The Supreme Court on Tuesday delivered two important orders issuing guidelines to the Centre and high courts to deal with judges' vacancies and pending cases in the higher judiciary. In one order, the top court laid down a timeline for the Centre must adhere to while appointing judges. In another, the Supreme Court directed high court chief justices to initiate the process to appoint ad hoc judges—retired high court judges—once vacancy of judges crosses the 20% mark.
Both the orders were delivered by a bench led by outgoing Chief Justice SA Bobde, who retires on April 23. The two orders, though separate, are connected as it tackles the issue of pending vacancies in the higher judiciary.
The top court ruled that appointing ad hoc judges—retired HC judges—is a constitutional provision and the high courts must go ahead with it in order to deal with cases that have been pending for more than five years. The top court stressed that such appointments would not substitute regular appointments.
In the other order, the top court clarified that the Centre must appoint judges within three-four weeks once the collegium reiterates its recommendations.
The appointment of judges is governed by Article 217 of the Indian Constitution and its process is outlined in the Memorandum of Procedure (MoP), which though finalised by the Supreme Courts awaits the Centre's nod. This order, directing the Centre to adhere to a timeline, sets the course for timely appointments to the higher judiciary as envisioned in the MoP.
Supreme Court has a sanctioned strength of 34 judges, while 25 high courts have a sanctioned strength of 1080 judges. Currently, the top court is short of five judges for a full strength—six after CJI Bobde retires—while the high courts have 411 vacancies (as on April 1).
"The High Courts are in a crisis situation. There are almost 40% vacancies in the High Courts with many of the larger High Courts working under 50% of their sanctioned strength," the bench led by outgoing Chief Justice of India SA Bobde observed in one order. "Out of that, 196 proposals to fill up those vacancies are pending with the government while in case of 220 vacancies, High Court collegiums are yet to make recommendations," the apex court said.
The Centre appoints judges to the higher judiciary based on recommendations made by the Supreme Court collegium. Five senior-most judges including the Chief Justice of India (CJI) form a collegium for recommendations to the top court and chief justices for high courts, while a smaller group of the three senior-most judges make recommendations for elevation as judges to the high court. A high court collegium—similar to the top court collegium—sends a list of candidates to the Supreme Court for their consideration.
Centre to appoint judges within four weeks if candidates reiterated by Collegium
Once a high court collegium makes its recommendations, the Intelligence Bureau (IB) must submit its report/inputs with the Centre within four-six weeks.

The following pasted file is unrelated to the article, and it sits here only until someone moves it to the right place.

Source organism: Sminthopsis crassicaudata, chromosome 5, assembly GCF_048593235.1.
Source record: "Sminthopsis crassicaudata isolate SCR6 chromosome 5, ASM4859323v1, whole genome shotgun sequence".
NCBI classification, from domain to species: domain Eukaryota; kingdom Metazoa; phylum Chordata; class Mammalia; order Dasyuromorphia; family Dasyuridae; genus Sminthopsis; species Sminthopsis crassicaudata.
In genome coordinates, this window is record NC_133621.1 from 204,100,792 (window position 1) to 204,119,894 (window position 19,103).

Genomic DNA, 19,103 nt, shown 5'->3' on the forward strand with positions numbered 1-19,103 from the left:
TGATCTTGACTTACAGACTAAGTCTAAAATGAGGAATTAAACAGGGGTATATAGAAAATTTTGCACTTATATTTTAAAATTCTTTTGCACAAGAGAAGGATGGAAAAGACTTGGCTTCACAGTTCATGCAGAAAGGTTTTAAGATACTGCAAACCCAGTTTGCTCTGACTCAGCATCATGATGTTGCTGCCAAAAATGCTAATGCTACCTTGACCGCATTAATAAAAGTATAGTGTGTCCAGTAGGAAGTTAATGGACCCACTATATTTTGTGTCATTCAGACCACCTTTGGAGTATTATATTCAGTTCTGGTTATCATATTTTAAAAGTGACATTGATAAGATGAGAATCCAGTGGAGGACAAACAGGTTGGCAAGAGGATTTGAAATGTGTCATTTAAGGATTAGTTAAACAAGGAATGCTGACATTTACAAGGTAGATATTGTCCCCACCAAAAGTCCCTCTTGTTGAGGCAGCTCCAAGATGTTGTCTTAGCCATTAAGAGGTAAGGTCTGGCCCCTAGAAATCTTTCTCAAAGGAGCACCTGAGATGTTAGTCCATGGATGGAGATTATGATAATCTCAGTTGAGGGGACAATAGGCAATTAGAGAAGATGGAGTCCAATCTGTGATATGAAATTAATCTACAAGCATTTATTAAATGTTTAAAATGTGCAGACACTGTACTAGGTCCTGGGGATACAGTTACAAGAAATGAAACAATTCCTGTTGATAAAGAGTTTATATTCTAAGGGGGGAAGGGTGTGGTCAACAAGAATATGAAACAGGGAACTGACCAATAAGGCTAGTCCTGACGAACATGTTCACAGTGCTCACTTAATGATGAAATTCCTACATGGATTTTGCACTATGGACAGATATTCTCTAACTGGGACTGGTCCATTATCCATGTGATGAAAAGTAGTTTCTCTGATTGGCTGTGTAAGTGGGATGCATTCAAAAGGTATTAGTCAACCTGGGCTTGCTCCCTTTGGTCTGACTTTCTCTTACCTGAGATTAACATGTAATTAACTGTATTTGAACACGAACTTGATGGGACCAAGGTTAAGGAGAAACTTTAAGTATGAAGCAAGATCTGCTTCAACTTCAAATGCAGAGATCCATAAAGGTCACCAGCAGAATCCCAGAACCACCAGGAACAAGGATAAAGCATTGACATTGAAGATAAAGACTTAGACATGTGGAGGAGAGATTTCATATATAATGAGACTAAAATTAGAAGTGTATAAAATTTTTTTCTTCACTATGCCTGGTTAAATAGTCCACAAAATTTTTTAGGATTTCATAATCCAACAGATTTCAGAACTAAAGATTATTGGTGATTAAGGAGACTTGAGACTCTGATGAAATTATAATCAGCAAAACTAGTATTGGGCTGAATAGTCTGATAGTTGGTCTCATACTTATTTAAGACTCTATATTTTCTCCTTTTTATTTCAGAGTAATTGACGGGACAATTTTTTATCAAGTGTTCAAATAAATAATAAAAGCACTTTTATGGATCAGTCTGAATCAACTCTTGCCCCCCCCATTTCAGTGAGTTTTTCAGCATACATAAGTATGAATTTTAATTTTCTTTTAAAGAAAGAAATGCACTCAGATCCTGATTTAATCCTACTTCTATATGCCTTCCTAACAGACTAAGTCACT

After Centre gets inputs on candidates from the state governments and the IB, it must inform the Supreme Court of its decision within eight-12 weeks.
However, more importantly, after the Supreme Court reiterates its proposal on the final list of candidates, the Centre must notify appointments within three-four weeks.
Considerations for the appointment of the ad hoc judges
The primary role of an ad hoc judge is to deal with cases that have been pending for more than five years. An ad hoc judge may also be appointed if exigencies so demand for any particular subject matter even to deal with cases less than five years old.
Since judges are already appointed through a warrant of appointment, ad hoc judges may not be referred to the IB or other agencies, thus shortening the process of their appointment. Past performance of the recommendees—both quality and quantum of disposal of cases—must be considered.
Vacancies crossing the 20% mark is not the only trigger that kick-starts the process to appoint ad hoc judges. The Chief Justices of High Court may appoint ad hoc judges when:
1) Cases are pending for more than five years in a particular category;
2) More than 10% of the pending cases in the high court are older than five years old;
3) Percentage of disposal rate of cases is low;
4) A situation of mounting arrears is likely to arise if the rate of disposal is consistently lower than the rate of filing over a period of a year or more.
Perks, salary and allowance, paid from the consolidated fund of India, given to an ad hoc judge will be at par with a permanent judge of that Court at the relevant stage of time minus the pension.
An ad hoc judge may not perform any other legal work whether in an advisory capacity, arbitration or appearance.
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